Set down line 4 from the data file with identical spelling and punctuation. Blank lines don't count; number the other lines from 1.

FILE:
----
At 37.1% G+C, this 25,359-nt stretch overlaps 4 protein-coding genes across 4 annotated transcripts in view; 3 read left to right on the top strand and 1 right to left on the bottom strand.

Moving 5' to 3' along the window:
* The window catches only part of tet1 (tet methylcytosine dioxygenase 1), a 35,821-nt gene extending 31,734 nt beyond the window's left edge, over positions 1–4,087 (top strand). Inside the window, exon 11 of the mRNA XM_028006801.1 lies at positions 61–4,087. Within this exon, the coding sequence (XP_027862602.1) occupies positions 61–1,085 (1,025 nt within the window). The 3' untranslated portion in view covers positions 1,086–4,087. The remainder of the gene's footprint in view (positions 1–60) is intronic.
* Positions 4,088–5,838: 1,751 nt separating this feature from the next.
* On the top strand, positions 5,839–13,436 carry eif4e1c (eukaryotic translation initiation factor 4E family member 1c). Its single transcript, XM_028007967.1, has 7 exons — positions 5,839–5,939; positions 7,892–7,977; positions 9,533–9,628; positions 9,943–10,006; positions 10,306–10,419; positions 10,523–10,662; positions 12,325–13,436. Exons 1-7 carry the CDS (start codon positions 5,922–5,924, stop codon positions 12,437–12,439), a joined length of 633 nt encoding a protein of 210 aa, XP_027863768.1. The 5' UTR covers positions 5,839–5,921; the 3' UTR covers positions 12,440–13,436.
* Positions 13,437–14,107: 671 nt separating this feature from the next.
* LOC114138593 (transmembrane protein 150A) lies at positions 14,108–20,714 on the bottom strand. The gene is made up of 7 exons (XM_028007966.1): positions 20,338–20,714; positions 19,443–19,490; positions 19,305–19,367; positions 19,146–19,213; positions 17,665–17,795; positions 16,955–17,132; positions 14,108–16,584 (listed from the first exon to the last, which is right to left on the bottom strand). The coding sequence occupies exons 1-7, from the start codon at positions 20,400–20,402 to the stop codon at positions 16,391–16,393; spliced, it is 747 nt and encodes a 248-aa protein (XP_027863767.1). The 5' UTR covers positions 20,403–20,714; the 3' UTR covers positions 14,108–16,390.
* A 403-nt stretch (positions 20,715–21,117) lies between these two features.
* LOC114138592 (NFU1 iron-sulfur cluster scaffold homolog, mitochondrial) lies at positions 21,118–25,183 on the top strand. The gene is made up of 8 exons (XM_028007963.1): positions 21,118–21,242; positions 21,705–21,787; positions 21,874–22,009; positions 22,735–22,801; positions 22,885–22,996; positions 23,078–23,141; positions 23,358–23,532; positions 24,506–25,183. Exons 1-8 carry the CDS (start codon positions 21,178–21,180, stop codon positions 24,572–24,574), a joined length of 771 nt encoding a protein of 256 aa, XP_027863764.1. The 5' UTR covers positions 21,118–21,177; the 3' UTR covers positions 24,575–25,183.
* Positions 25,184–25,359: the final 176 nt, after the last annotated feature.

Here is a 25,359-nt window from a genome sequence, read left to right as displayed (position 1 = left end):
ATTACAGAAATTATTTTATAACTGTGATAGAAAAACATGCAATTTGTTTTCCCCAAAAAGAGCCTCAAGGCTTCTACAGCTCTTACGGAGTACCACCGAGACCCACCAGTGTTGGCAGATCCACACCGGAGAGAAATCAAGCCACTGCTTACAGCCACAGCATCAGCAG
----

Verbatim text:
* Positions 4,088–5,838: 1,751 nt separating this feature from the next.